Astrophysics and Space Science Theory Group (ASSTG) - Dr. Hyde, Dr. Matthews, Dr. Kong, Dr. Qiao, Dr. Carballido
Members within the Astrophysics and Space Science Theory Group (ASSTG) conduct research in a variety of areas with current research topics including complex (dusty) plasmas, gravitoelectrodynamics, protoplanetary / protostellar evolution, grain charging in dense and tenuous dusty plasmas, grain coagulation in nebular clouds, ordered grain lattice formation within dusty plasmas, wave propagation through ordered and disordered dusty plasmas as well as numerical modeling of shock (low and hypervelocity impact) physics. Many of the above are relatively new research areas and as such show great potential for growth.
Specific areas of current interest include: Dispersion Relations in Complex Plasmas. The formation of 2D coulomb crystals in low temperature plasmas is one of several interesting problems in a new area of physics called complex plasmas. In a Yukawa system, charged microparticles interact with one another through a screened Coulomb potential allowing system ordering ranging from gas->liquid->solid phases. Compared with colloidal suspensions, the particles are weakly damped allowing the excitation (via thermal perturbation or laser manipulation) of longitudinal, transverse and optical mode (optic-like inverse dispersion) waves. Determining the dispersion relations of such waves provides a sensitive diagnostic for use on experimental systems as well as provides data for basic physics research.
Coagulation of charged micron-sized dust. The coagulation of micron-sized dust plays an early role in the process of protoplanetary formation. Protoplanets are formed from the gas and dust left in the circumstellar disk of a newly formed star. This gas and dust must coalesce on a relatively short time scale. The dust is immersed in a plasma environment and thus becomes charged. Depending on the plasma conditions and the dust size distribution, the dust particles may become oppositely charged, which would enhance coagulation rates. The dust also forms fluffy fractal aggregates as the particles collide and stick. This also enhances the coagulation rate as the fluffy aggregates have a larger cross-sectional area for future collisions.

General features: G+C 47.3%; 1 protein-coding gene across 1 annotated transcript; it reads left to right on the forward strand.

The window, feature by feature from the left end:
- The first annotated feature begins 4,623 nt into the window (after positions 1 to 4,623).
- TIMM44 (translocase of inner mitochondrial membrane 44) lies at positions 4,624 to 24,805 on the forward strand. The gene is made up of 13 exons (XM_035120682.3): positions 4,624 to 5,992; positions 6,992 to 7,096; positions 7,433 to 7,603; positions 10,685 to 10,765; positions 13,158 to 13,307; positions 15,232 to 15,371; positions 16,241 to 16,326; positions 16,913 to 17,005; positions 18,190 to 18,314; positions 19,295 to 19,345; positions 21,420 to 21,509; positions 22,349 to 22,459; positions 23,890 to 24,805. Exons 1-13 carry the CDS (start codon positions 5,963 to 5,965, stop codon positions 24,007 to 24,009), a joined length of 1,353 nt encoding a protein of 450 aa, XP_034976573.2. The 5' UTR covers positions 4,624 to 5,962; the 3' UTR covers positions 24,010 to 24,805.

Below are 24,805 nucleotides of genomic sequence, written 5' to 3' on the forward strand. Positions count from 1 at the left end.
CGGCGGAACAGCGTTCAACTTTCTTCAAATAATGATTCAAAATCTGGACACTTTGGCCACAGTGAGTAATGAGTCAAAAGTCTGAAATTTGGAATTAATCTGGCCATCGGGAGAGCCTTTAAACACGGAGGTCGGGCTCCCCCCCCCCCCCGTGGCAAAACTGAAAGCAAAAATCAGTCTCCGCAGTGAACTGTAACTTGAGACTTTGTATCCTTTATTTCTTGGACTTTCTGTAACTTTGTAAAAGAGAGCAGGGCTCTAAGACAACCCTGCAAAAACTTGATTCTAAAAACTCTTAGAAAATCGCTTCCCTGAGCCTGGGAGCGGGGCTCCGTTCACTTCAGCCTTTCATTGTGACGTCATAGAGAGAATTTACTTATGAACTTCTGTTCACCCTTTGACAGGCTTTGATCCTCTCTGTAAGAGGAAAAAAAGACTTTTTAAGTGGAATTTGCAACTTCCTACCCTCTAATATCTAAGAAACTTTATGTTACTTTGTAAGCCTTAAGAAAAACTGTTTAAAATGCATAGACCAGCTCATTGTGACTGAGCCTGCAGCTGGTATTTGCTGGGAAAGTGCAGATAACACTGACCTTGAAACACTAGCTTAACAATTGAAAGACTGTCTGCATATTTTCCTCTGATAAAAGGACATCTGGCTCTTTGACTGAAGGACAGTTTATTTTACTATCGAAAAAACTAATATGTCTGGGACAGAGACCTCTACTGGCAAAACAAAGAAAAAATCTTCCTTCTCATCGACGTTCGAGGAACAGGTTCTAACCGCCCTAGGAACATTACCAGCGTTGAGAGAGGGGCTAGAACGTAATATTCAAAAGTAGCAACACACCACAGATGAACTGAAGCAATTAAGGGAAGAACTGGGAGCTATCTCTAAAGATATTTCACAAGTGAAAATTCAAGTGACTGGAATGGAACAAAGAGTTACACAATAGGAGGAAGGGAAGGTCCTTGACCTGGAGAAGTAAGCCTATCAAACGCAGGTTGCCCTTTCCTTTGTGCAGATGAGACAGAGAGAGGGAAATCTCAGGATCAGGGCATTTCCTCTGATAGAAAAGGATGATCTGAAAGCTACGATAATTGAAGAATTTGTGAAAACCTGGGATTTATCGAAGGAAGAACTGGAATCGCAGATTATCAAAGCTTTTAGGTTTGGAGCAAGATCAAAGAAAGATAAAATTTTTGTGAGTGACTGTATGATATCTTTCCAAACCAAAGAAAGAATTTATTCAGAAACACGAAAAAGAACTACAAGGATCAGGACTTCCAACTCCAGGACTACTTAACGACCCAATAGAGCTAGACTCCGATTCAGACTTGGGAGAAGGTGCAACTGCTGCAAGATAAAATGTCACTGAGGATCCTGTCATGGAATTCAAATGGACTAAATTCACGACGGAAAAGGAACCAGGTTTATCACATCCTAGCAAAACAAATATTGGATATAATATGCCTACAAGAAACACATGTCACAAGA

Micro-, Meso- and Nanoscale Formation in Complex Plasmas. The formation of micro-, meso- or nanoscale crystals, clusters and balls in low temperature plasmas is a recent (and very interesting) problem in complex plasmas. In a Yukawa system, charged microparticles interact with one another through a screened Coulomb potential allowing system ordering ranging from gas->liquid->solid phases. These particles self assemble into structured formations depending on the specific boundary conditions. This research area is of great interest in nanofabrication and manipulation and is on the cutting edge of nanoscience research.
Dynamics of charged grains in Saturn's F Ring. Saturn's F Ring is a dynamic system with Voyager pictures revealing braids, kinks, and clumps that evolve in a matter of weeks or months. The plasma conditions in the F Ring are unknown, but it is likely that the micron sized dust in the ring is weakly charged. Saturn's magnetic field can impart a significant perturbation to the orbits of of these grains, while having negligible effect on the larger grains. This leads to a size-sorting mechanism which may influence the formation of braids and clumps.